It is unclear precisely which mythological dragon Draco represents. There are, however, three main contenders.
One version--the least likely--of the Draco story is that the dragon fought Minerva during the wars between the giants and the gods. Minerva threw Draco's twisted body into the heavens before it had time to unwind itself.
Another variant is that Draco represents the dragon who guarded the golden apples in the garden of the Hesperides. One of the labors of Hercules was to steal these apples (some sources state it was his eleventh labor, others it was his twelfth). This was, according to Bulfinch,
the most difficult labor of all..., for Hercules did not know where to find them. These were the apples which Juno had received at her wedding from te goddess of the Earth, and which she had entrusted to the keeping of the daughters of Hesperus, assisted by a watchful dragon. After various adventures, Hercules arrived at Mount Atlas in Africa. Atlas was one of the Titans who had warred against the gods, and after they were subdued, Atlas was condemned to bear on his shoulders the weight of the heavens. He was the father of the Hesperides, and Hercules thought might, if any one could, find the apples and bring them to him (Bulfinch's Mythology, 136).
Hercules suggested this plan to Atlas, who pointed out two problems: first, he could not simply drop his burden; second, there was the awful guardian dragon. Hercules responded by throwing his spear into the garden of the Hesperides and killing the hundred-headed beast, and then taking the burden on his own shoulders. Atlas retrieved the apples and, reluctantly taking the burden onto his shoulders once again, gave them to Hercules. Juno placed the dragon in the heavens as a reward for his faithful service.
By far the most commonly accepted version of Draco's arrival in the heavens, however, is that Draco was the dragon killed by Cadmus. Cadmus was the brother of Europa, who was carried off to Crete by Jupiter in the form of a bull (Taurus). Cadmus was ordered by his father to go in search of his sister, and told he could not return unless he brought Europa back with him. "Cadmus wandered over the whole world: for who can lay hands on what Jove has stolen away? Driven to avoid his native country and his father's wrath, he made a pilgrimage to Apollo's oracle, and begged him to say what land he should dwell in" (Metamorphoses III 9-11).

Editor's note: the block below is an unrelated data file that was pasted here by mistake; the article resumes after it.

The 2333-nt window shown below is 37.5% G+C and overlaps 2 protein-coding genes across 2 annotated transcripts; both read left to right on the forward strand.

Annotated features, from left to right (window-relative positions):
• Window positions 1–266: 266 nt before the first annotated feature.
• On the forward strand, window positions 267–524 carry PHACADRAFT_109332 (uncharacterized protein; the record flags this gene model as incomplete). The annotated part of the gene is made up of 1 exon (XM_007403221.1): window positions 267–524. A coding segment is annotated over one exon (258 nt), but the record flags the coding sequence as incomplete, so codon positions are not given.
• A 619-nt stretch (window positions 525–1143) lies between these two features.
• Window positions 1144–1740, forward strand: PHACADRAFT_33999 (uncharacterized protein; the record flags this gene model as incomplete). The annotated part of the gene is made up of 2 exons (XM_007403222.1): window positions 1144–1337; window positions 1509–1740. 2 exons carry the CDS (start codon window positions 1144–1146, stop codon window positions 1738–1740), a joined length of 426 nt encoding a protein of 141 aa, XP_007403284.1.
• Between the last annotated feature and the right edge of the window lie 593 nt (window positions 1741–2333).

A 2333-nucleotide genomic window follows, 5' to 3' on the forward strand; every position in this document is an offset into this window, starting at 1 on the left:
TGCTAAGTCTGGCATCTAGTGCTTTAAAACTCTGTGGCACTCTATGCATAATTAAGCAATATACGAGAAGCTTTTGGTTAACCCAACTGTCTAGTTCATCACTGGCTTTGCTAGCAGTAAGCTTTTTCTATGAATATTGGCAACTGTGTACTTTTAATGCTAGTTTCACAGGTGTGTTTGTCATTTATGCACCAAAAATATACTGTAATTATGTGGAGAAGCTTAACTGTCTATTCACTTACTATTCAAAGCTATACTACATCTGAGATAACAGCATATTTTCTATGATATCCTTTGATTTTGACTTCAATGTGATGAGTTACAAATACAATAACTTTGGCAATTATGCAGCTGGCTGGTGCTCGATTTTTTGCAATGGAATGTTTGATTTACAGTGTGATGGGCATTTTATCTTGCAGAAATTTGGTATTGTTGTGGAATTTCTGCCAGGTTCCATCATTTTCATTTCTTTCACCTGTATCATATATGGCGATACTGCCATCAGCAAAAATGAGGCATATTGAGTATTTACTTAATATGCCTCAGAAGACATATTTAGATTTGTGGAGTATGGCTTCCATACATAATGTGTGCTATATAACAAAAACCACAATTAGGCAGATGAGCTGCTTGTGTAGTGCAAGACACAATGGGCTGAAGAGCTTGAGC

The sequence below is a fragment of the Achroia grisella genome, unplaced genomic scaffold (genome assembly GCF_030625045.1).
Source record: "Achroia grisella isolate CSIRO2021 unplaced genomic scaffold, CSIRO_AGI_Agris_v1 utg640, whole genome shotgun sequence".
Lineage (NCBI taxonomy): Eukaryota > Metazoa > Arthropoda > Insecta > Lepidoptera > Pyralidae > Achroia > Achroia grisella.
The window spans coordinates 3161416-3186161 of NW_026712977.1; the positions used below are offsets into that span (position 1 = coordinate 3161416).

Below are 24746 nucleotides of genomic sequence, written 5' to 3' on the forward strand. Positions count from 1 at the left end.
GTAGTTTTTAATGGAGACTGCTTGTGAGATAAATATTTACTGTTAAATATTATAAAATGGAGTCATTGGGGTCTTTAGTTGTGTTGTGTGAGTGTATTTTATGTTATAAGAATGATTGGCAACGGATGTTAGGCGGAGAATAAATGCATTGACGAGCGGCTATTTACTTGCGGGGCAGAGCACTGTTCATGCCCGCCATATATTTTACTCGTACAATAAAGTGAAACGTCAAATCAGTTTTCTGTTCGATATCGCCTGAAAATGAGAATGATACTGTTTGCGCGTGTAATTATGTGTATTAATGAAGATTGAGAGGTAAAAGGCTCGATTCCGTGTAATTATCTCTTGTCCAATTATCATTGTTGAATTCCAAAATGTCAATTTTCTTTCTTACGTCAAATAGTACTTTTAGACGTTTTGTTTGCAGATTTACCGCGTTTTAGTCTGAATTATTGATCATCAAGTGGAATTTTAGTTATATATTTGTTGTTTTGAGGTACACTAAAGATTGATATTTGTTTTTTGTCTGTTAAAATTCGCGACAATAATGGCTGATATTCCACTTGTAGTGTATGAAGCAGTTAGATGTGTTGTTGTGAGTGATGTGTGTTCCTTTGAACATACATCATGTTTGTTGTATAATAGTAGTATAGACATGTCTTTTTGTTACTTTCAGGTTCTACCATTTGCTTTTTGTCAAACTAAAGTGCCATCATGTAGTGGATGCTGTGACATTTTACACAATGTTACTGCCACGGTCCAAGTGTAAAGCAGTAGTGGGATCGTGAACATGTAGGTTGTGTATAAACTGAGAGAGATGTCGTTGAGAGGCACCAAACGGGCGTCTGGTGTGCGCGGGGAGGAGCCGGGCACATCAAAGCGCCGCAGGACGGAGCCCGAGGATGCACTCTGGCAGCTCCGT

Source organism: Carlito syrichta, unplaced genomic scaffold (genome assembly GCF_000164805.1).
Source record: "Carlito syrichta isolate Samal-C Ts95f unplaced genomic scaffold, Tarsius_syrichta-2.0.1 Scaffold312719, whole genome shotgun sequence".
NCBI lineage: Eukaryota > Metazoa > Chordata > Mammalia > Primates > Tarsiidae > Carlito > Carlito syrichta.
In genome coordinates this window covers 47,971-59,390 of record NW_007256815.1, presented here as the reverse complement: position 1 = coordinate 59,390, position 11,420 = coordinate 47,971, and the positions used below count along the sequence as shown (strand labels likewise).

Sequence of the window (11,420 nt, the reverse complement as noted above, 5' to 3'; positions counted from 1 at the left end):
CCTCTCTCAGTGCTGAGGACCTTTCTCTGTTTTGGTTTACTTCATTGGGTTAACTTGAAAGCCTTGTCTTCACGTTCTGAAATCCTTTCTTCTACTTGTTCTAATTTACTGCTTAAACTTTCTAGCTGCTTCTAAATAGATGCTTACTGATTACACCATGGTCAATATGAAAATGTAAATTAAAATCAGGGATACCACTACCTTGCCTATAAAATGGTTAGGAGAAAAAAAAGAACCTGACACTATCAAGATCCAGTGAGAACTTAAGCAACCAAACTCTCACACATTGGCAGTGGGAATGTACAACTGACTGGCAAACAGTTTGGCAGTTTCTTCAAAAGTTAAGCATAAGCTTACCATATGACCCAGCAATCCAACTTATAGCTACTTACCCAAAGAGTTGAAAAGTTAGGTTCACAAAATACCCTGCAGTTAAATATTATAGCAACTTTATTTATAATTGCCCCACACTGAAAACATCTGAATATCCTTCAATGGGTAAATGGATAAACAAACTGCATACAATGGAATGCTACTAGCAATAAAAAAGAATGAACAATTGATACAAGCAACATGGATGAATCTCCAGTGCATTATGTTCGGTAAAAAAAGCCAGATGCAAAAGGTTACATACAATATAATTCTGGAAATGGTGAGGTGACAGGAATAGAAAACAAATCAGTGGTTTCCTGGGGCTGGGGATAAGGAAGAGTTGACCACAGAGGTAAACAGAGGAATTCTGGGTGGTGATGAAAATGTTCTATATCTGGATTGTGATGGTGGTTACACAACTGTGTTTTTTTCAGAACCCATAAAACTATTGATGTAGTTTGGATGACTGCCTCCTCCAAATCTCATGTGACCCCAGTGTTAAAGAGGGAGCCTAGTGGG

Cadmus followed Apollo's advice and found a suitable site for his new city. He sent his attendants to find fresh water to offer as a libation to Jupiter, and they wandered into a cave with springs. As they were getting water, however, they were all killed by "the serpent of Mars, a creature with a wonderful golden crest; fire flashed from its eyes, its body was all puffed up from poison, and from its mouth, set with a triple row of teeth, flickered a three-forked tongue" (Metamorphoses III 31-34). After his companions did not return, Cadmus himself went into the cave and discovered the dragon. He killed it with his spear, and then (upon the order of Minerva) sowed the dragon's teeth in the ground. From the teeth sprung warriors, who battled each other until only five were left. These five, along with Cadmus himself, were the first people of the city of Thebes.
It is interesting, however, to note that Ovid himself does not equate the dragon of Mars with Draco. In fact, in book III of Metamorphoses, he describes the dragon killed by Cadmus in terms of the constellation: "It was as huge as the Serpent that twines between the two Bears in the sky, if its full length were seen uncoiled" (45-47).
The Serpent described by Ovid is certainly the same one as we see today, twisting past Cepheus and between Ursa Major and Ursa Minor in the north, with its head beneath the foot of Hercules. Its location therefore seems to fit best with the myth that Draco was the dragon in the garden of the Hesperides.
These pages are the work of Cathy Bell
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